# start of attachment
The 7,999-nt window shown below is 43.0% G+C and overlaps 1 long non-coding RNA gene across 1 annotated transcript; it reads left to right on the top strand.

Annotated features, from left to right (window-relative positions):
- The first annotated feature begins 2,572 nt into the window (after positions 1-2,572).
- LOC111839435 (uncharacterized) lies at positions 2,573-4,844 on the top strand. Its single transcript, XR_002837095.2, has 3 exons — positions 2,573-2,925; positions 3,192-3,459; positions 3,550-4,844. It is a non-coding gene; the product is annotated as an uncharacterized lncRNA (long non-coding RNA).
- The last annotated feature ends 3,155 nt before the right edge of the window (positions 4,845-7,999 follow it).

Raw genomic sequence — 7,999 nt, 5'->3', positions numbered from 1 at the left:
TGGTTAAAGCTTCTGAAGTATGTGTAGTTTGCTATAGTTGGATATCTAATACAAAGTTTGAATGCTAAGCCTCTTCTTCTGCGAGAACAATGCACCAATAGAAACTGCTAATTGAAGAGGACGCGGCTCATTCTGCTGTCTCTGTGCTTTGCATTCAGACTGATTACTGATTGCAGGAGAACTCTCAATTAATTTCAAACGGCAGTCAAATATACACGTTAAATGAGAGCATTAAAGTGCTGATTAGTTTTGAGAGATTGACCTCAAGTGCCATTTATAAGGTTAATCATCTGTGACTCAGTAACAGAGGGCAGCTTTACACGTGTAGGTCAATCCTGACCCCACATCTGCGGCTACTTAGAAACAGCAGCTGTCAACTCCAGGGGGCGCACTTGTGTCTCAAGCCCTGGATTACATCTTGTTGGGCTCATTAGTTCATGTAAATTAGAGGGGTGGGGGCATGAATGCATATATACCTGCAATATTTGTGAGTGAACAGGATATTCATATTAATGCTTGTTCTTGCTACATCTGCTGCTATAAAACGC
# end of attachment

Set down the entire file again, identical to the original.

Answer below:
The 7,999-nt window shown below is 43.0% G+C and overlaps 1 long non-coding RNA gene across 1 annotated transcript; it reads left to right on the top strand.

Annotated features, from left to right (window-relative positions):
- The first annotated feature begins 2,572 nt into the window (after positions 1-2,572).
- LOC111839435 (uncharacterized) lies at positions 2,573-4,844 on the top strand. Its single transcript, XR_002837095.2, has 3 exons — positions 2,573-2,925; positions 3,192-3,459; positions 3,550-4,844. It is a non-coding gene; the product is annotated as an uncharacterized lncRNA (long non-coding RNA).
- The last annotated feature ends 3,155 nt before the right edge of the window (positions 4,845-7,999 follow it).

Raw genomic sequence — 7,999 nt, 5'->3', positions numbered from 1 at the left:
TGGTTAAAGCTTCTGAAGTATGTGTAGTTTGCTATAGTTGGATATCTAATACAAAGTTTGAATGCTAAGCCTCTTCTTCTGCGAGAACAATGCACCAATAGAAACTGCTAATTGAAGAGGACGCGGCTCATTCTGCTGTCTCTGTGCTTTGCATTCAGACTGATTACTGATTGCAGGAGAACTCTCAATTAATTTCAAACGGCAGTCAAATATACACGTTAAATGAGAGCATTAAAGTGCTGATTAGTTTTGAGAGATTGACCTCAAGTGCCATTTATAAGGTTAATCATCTGTGACTCAGTAACAGAGGGCAGCTTTACACGTGTAGGTCAATCCTGACCCCACATCTGCGGCTACTTAGAAACAGCAGCTGTCAACTCCAGGGGGCGCACTTGTGTCTCAAGCCCTGGATTACATCTTGTTGGGCTCATTAGTTCATGTAAATTAGAGGGGTGGGGGCATGAATGCATATATACCTGCAATATTTGTGAGTGAACAGGATATTCATATTAATGCTTGTTCTTGCTACATCTGCTGCTATAAAACGC